As the early Monday night game was going on the air, the camera focused on Derrick Henry walking through the stadium tunnel presumably toward the field. Play-by-play guy, Steve Levy, had the audio and was using the time and the visual image to praise Henry and to portend his impact on the game viewers were about to see. In his enthusiasm, Levy went just a bit “above and beyond”; I did not record what he said so this is a paraphrase:
- There is no running back like him in the league and maybe there has never been a running back like him in the history of the NFL.
Allow me, just for a moment here, to channel my inner Keith Jackson and say to Messr. Levy:
- “Whoa Nellie!”
I have no issue with the first part of Levy’s pronouncement; Derrick Henry is unlike any other running back playing in the NFL in 2022. In addition, I will stipulate that he is outstanding in what he does and would have been successful in any NFL era you might want to identify. However, the part about no player in history being like Derrick Henry? That is not simply an exaggeration; that is just silly. For starters let me offer 3 examples of a power runner who was also very fast and who carried a huge portion of their team’s offense:
- Jim Brown
- Earl Campbell
- Marion Motley
Feel free to add to that list. Feel free to add Derrick Henry’s name to that list of players who are already in the Hall of Fame because if Henry continues on his career arc, he too will find himself enshrined in Canton. However, do not feel free to try to convince me that Derrick Henry sits in a category of his own that no one else is fit to join him there.
Moving on… If you have followed these rants for any length of time, you know that I do not appreciate the delays and the interruptions caused by “instant” replays. They serve a very useful purpose when they show sufficiently clearly the rectitude of calls on the field – – or not. That is their benefit; the benefit is real. But they take far too long to adjudicate; in some cases, they are the sporting equivalent of a filibuster. Now, having said all of that, I am advocating for adding a new category of NFL coachs’ challenge to the menu. I do not want to change how many challenges a coach will have but I want the following issue to be reviewable:
- Did the offense get its play under way before the play clock reached zero?
Just last weekend, I saw at least a half dozen plays in various games where the offense was clearly and obviously late in snapping the ball. I understand the explanation given by former officials who lend their expertise to broadcasts about the mechanics for the officials and how those mechanics might lead to errors in such calls. However, if the call was challengeable at the choosing of the coach of the defensive team, some of those calls might be correctable.
And for the record, that is a replay that ought to be adjudicated in seconds after the video is cued up for review. There would not nearly be time for the networks to “go to commercial” while that challenge is adjudicated.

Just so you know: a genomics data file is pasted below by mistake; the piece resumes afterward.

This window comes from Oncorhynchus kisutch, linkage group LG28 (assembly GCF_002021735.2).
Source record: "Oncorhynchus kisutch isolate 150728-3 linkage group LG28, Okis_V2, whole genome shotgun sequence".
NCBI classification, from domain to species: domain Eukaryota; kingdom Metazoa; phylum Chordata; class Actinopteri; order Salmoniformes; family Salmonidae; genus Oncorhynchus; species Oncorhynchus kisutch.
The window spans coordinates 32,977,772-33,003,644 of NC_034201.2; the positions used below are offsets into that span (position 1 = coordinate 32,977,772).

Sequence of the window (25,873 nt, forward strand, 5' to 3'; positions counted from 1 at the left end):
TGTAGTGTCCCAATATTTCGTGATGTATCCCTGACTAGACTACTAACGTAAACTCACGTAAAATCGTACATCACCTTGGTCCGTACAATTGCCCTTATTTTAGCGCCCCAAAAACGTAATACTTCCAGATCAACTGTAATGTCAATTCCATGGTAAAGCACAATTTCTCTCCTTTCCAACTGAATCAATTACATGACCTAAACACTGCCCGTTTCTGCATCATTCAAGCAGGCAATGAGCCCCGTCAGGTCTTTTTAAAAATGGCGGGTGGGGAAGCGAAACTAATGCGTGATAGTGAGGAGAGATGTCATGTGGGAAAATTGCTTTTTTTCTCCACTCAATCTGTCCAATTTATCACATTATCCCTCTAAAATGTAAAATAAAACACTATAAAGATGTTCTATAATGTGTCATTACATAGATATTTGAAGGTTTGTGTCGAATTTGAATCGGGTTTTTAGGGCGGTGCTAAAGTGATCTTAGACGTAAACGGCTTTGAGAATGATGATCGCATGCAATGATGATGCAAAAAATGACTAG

Switching sports … Reports say that the NBA and the NBPA are in negotiation to amend the CBA in a way that will allow players who are 18 years old – or older – to be eligible for the NBA Draft. If that becomes a fact, high school players could go directly to the NBA as was the case between the 1970s and 2005 when the NBA and the union imposed an age limit for players in the league. That decision by the NBA and the NBPA created the “One and Done Era” in college basketball. Maybe it is time to create a new era…
If this change is made, the result will be a reduction of star players at the college level. So what? There are more than 350 Division 1 college basketball teams; in any year, maybe 50 players will choose to seek Draft status in the NBA or choose to go to the G-League instead of to college. That is not a tidal shift for college basketball; in fact, it might not even be a ripple.
I am not sure this is a negative for college basketball at all. If all the “basketball prodigies” take their talents directly to the NBA, college basketball might tilt back toward times when college teams had a core roster that played together for multiple seasons and grew together and got better together. The wide-open transfer portal will work in opposition to that potential gain for college teams, but at least the absence of guys on the team who have no intention of ever playing past Year One will change the dynamic a bit.
I really enjoy college basketball; I prefer watching college basketball to NBA basketball even acknowledging the vast difference in talent on display in those two very different presentations. Some folks who are similarly college basketball afficionados think this new rule threatens the sport of college basketball. I disagree. If there is a threat to college basketball in the rules that structure the game, I think the “transfer portal” is a much more serious threat to the game and the integrity of the game than a potential change to the NBA’s age eligibility. With the emergence of NIL payments and the Wild West nature of the transfer portal, please do not try to tell me that player “tampering” does not occur. That is the existential threat to college basketball – not the fact that a few dozen potentially great players might take a different path to professional basketball.
Finally, here is an observation by Dwight Perry of the Seattle Times:
“Iowa State has suspended its men’s hockey club the next academic year after an investigation found the club engaged alcohol abuse and personal humiliation of rookie members.
“In other words, 525,600 minutes for hazing.”
But don’t get me wrong, I love sports………
2 thoughts on “Over The Top Hyperbole…”
Anything to get rid of one and done!
I am not sure I can agree with “anything” here but minimizing “One and Done” will be a huge benefit for college basketball.
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